Diagnosis and outcome of congenital heart disease in fetuses from multiple pregnancies

Dario Paladini, Michele Vassallo, Gabriella Sglavo, Maria Giovanna Russo, Pasquale Martinelli

Research output: Contribution to journalArticlepeer-review


Objectives: (1) To assess the diagnostic accuracy of fetal echocardiography and (2) to evaluate the type and the outcome of congenital heart disease (CHD) detected in fetuses from multiple pregnancies. Method: Setting: tertiary referral center for prenatal diagnosis of CHD. Design: observational study. In the period 1994-2003, 711 fetuses from 330 multiple pregnancies (282 twins, 45 triplets and 3 quadruplets) underwent fetal echocardiography at our unit. CHD were present in 45 of them. Diagnostic accuracy (sensitivity, specificity, positive and negative predictive values) was calculated for fetal echocardiography. For the fetuses with CHD, the following variables were analysed: gestational age at diagnosis, type of CHD, associated anomalies, fetoneonatal outcome. Confirmation of the diagnosis was obtained in 45/48 cases with CHD and in 580/610 without CHD. Mean follow-up time for diseased neonates was 52 months (range 6-127). Results: In the study population, there were 40 true positives, 5 false negatives, 1 false positive and 632 true negatives, which yields the following figures: sensitivity 88.8% (40/45), specificity 99.8% (632/633), positive predictive value 97.6% (40/41) and negative predictive value 99.2% (632/637). As for the 45 cases with CHD, type of CHD was evenly distributed among left and right heart, conotruncal and septal defects, with 6/7 right heart lesions occurring in recipient fetuses of pregnancies complicated by TTTS. The aneuploidy rate was 7.0% (3/43). As for the outcome, 26 (57.8%) neonates survived and 17 (37.7%) died prior to or after surgery. Very low birthweight accounted for 7 of the 17 perinatal deaths. Conclusions: Our data show that the diagnostic performance of fetal echocardiography in multiple gestations is comparable with that obtained in singletons, as far as twin pregnancies are concerned. Data on triplets and quadruplets are too scant to be of statistical relevance. In addition, the importance of prematurity as primary cause of death in this subset of fetuses should be considered when counseling couples with multiple pregnancies and a fetus with CHD.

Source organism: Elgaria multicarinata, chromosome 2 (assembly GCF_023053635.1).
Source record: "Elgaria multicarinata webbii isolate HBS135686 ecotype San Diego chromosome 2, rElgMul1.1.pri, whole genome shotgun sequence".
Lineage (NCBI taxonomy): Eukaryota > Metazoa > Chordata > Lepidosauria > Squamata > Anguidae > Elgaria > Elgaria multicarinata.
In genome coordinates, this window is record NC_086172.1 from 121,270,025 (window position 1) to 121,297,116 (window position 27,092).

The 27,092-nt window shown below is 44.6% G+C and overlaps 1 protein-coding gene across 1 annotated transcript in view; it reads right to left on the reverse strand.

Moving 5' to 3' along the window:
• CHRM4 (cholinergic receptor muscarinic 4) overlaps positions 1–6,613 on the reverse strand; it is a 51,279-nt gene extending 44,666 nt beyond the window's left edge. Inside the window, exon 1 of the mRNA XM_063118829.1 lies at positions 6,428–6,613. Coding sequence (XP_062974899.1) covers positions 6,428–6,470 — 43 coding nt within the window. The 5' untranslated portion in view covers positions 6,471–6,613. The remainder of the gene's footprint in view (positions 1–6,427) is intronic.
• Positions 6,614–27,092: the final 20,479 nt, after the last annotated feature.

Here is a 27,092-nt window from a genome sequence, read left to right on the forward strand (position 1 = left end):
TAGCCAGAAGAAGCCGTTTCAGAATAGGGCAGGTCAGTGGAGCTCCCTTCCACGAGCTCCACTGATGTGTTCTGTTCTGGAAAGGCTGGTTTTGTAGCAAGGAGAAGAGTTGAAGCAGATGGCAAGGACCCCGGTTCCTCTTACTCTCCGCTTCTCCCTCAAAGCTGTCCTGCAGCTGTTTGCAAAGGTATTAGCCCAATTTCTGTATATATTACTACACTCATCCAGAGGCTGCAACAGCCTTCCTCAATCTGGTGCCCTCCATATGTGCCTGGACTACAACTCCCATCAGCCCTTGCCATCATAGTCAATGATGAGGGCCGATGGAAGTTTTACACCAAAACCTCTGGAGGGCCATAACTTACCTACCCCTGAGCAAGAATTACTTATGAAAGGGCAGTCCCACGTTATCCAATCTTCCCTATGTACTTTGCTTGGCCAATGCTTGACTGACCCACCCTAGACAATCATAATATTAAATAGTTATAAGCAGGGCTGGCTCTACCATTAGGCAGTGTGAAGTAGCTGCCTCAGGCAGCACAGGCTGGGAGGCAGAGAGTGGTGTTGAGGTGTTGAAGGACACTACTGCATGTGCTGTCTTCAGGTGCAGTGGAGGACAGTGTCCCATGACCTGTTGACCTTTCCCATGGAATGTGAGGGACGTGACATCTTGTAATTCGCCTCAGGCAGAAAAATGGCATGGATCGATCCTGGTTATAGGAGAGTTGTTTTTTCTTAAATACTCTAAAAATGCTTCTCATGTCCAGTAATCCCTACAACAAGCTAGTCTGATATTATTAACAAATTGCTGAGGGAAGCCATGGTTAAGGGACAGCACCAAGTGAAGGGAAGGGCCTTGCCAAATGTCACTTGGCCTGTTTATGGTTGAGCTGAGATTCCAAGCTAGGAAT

Original languageEnglish
Pages (from-to)403-406
Number of pages4
JournalPrenatal Diagnosis
Issue number5
Publication statusPublished - May 2005


  • Congenital heart disease
  • Fetal echocardiography
  • Multiple pregnancy
  • Outcome
  • Prenatal diagnosis

ASJC Scopus subject areas

  • Genetics(clinical)
  • Obstetrics and Gynaecology


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